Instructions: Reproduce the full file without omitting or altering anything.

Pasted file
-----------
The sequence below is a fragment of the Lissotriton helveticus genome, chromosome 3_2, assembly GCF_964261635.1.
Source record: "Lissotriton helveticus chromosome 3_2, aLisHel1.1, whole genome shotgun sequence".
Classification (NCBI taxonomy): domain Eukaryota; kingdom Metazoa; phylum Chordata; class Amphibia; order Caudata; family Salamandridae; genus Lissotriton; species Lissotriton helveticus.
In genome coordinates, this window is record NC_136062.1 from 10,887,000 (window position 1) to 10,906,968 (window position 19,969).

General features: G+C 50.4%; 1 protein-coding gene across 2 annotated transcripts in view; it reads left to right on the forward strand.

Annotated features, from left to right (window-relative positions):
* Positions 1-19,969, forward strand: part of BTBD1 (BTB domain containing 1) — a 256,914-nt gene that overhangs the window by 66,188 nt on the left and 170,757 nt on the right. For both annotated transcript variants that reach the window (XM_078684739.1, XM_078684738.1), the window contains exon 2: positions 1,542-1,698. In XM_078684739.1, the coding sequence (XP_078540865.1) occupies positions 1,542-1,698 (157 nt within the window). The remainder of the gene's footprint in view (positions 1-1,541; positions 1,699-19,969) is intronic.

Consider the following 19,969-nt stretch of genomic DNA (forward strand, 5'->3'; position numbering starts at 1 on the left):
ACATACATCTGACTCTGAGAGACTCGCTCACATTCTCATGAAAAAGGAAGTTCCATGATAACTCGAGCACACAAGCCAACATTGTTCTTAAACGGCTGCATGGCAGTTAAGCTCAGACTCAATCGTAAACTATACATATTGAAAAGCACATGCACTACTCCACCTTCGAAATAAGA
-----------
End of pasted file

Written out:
The sequence below is a fragment of the Lissotriton helveticus genome, chromosome 3_2, assembly GCF_964261635.1.
Source record: "Lissotriton helveticus chromosome 3_2, aLisHel1.1, whole genome shotgun sequence".
Classification (NCBI taxonomy): domain Eukaryota; kingdom Metazoa; phylum Chordata; class Amphibia; order Caudata; family Salamandridae; genus Lissotriton; species Lissotriton helveticus.
In genome coordinates, this window is record NC_136062.1 from 10,887,000 (window position 1) to 10,906,968 (window position 19,969).

General features: G+C 50.4%; 1 protein-coding gene across 2 annotated transcripts in view; it reads left to right on the forward strand.

Annotated features, from left to right (window-relative positions):
* Positions 1-19,969, forward strand: part of BTBD1 (BTB domain containing 1) — a 256,914-nt gene that overhangs the window by 66,188 nt on the left and 170,757 nt on the right. For both annotated transcript variants that reach the window (XM_078684739.1, XM_078684738.1), the window contains exon 2: positions 1,542-1,698. In XM_078684739.1, the coding sequence (XP_078540865.1) occupies positions 1,542-1,698 (157 nt within the window). The remainder of the gene's footprint in view (positions 1-1,541; positions 1,699-19,969) is intronic.

Consider the following 19,969-nt stretch of genomic DNA (forward strand, 5'->3'; position numbering starts at 1 on the left):
ACATACATCTGACTCTGAGAGACTCGCTCACATTCTCATGAAAAAGGAAGTTCCATGATAACTCGAGCACACAAGCCAACATTGTTCTTAAACGGCTGCATGGCAGTTAAGCTCAGACTCAATCGTAAACTATACATATTGAAAAGCACATGCACTACTCCACCTTCGAAATAAGA